The Australian south sea pearling industry is facing significant challenges, including widespread damage arising from the oyster oedema disease. Consequently, the committee has recommended that a pearl industry recovery task force be established to fund research to identify the causative agent and possible remedial action. The committee has been encouraged by the move to create aquaculture development zones in Western Australia and the Northern Territory, which will ensure certainty for industry by defining approval conditions and reducing approval times.

In my own state, in North Queensland, I am embarrassed to say, by contrast, the development of aquaculture, which is influenced by the need to protect the waters of the Great Barrier Reef, has seen so many impediments to a degree not commensurate with the projected impact on the health of the Barrier Reef. There is a pressing need, the committee discovered, particularly in Queensland, for scientific certainty and regulatory clarity concerning potential aquaculture industry impacts. To assist science based decision making, there should be research into the potential for environmental impact arising from aquaculture ventures in areas adjacent to the Barrier Reef. We were heartened by the degree to which there is common ground amongst stakeholders as to how to resolve any development impasse, such as we have seen in Queensland over the last 15 years. The committee is confident that the aquaculture companies are taking steps to reduce their environmental impact and to comply with environmental regulatory requirements. The expansion of aquaculture in the North increases the need for a skilled workforce, and training institutions will need to provide industry-focused training courses to meet the anticipated skill set.

We had unanimity of thought from scientists from James Cook University, from the Australian Institute of Marine Science and even from GBRMPA in the end acknowledging that the impact of aquaculture on the Barrier Reef is minimal, and a figure that I recall was less than a one per cent impact on the Barrier Reef. Yet the Queensland government has enormous regulatory impediments to the expansion of the industry there. So it was good to see the scientists telling us—not us telling them—that the regulations are old-fashioned and based on science that has long past.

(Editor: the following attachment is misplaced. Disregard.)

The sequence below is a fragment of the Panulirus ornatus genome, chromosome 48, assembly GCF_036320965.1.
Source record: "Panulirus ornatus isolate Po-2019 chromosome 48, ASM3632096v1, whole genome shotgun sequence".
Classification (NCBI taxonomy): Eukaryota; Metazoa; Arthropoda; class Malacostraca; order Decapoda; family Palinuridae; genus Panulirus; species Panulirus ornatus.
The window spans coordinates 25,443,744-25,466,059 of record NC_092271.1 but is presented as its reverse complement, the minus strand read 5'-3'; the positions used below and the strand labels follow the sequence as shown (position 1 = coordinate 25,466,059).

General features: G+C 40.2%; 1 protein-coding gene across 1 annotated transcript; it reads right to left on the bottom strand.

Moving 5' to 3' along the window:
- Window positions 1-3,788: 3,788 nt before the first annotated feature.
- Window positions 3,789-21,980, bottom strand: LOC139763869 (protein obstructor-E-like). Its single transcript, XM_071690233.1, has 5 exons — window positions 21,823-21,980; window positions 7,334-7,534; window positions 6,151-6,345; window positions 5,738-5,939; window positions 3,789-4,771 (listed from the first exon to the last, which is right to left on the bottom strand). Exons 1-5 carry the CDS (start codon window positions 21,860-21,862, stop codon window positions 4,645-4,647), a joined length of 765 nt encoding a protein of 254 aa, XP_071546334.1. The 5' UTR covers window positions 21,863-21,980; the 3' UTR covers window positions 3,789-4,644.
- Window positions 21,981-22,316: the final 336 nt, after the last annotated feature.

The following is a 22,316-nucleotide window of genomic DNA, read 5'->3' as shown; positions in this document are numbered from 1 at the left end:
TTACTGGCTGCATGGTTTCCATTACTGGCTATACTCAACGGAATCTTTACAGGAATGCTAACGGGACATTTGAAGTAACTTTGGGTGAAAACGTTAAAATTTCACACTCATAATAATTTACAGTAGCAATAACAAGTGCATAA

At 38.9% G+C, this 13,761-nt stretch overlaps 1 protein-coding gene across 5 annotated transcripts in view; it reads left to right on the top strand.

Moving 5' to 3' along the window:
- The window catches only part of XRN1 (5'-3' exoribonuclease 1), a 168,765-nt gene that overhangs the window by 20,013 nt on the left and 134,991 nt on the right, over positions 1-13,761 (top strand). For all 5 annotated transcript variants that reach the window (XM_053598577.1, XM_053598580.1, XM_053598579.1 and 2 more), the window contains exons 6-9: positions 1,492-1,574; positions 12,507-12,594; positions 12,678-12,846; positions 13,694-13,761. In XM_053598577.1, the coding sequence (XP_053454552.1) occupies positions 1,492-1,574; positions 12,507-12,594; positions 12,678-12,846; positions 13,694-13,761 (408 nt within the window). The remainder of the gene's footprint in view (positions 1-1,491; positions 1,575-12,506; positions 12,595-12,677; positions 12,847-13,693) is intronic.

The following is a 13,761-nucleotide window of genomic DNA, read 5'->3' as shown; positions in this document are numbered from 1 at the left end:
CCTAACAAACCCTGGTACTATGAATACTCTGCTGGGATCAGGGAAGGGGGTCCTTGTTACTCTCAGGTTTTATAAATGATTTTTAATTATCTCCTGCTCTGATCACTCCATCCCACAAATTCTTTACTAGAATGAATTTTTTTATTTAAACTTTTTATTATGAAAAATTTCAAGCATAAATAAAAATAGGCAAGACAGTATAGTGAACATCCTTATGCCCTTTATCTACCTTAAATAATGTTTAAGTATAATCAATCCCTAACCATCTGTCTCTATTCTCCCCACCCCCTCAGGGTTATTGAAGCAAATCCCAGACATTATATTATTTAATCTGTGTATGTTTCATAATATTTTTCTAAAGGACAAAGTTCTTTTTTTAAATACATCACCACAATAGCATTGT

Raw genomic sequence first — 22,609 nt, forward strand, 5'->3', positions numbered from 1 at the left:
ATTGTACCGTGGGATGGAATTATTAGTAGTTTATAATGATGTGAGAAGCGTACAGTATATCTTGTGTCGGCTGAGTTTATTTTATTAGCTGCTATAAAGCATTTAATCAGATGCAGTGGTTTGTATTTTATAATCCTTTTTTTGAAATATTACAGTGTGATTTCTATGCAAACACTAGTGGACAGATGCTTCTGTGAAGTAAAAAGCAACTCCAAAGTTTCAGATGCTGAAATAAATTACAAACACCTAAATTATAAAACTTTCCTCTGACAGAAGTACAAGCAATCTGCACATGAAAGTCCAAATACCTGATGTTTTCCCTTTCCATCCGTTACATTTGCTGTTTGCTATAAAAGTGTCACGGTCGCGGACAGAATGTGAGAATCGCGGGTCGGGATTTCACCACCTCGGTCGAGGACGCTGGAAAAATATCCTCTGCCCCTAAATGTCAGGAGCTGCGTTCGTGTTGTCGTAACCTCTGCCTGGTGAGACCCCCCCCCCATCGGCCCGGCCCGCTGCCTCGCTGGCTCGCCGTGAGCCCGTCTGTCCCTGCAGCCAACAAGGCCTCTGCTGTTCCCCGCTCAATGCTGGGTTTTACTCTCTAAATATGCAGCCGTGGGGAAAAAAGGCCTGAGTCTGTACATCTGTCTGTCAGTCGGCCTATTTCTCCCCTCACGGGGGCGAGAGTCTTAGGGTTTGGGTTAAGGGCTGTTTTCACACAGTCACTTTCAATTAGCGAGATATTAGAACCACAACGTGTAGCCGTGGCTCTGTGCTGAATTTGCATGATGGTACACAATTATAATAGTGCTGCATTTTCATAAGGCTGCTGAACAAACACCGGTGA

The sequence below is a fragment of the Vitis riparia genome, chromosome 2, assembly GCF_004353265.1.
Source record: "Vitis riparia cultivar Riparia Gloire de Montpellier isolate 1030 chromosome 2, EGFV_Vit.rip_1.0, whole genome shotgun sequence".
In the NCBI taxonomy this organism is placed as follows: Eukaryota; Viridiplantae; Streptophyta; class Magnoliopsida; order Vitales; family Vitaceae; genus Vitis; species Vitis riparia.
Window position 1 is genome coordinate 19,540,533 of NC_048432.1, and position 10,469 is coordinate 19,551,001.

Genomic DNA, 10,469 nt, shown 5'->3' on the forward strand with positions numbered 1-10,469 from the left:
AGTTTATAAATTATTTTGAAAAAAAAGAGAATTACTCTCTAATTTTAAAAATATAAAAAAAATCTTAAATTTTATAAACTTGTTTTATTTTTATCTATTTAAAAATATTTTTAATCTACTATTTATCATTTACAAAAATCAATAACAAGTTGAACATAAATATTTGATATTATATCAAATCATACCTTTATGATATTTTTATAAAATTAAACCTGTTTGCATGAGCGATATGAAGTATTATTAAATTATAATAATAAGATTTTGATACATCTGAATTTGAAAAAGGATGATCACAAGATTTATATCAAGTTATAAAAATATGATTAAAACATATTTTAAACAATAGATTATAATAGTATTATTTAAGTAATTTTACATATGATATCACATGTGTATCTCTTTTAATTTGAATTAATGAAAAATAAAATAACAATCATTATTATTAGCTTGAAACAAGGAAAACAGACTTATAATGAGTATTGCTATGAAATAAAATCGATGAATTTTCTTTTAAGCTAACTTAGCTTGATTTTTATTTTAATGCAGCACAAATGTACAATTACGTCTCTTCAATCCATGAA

In a number of its recommendations, the committee has recommended that the proper science work needs to be established—some baseline science work that is up to date and takes into account modern methods and modern technology—so that we can encourage this industry, which, the evidence shows, has no real impact on the Great Barrier Reef. Yet the committee heard time and time again evidence from people who had been attempting to spend millions of dollars on aquaculture and create hundreds of jobs in northern Australia and who have just been stymied by government regulations—including to a degree, I have to say, by Commonwealth government regulation through the Great Barrier Reef Marine Park Authority. The evidence to the committee, as I say, indicates that now all of the insiders, including the GBRMPA, believe that there is a way through it.

The committee thought it would be a worthwhile advance to do in Queensland what has been done in Western Australia and, I understand, the Northern Territory—that is, for the scientists, in conjunction with state government, who regulate these things, to indicate beforehand an area of the coastline where aquaculture could be established without any chance of a negative impact on the Barrier Reef. There would be a lot of the coast of Queensland where that would apply. That would encourage investors in, and that means wealth for Australia, it means import replacement and it means jobs, jobs and jobs for northern Australians in an area which, currently because of the mining downturn, desperately needs jobs.

I am pleased to present this report on behalf of the committee. I want to thank all those who participated in the inquiry by providing submissions, appearing at public hearings and hosting inspections. Again, I congratulate all of those on the committee who participated and contributed to the outcome of this inquiry.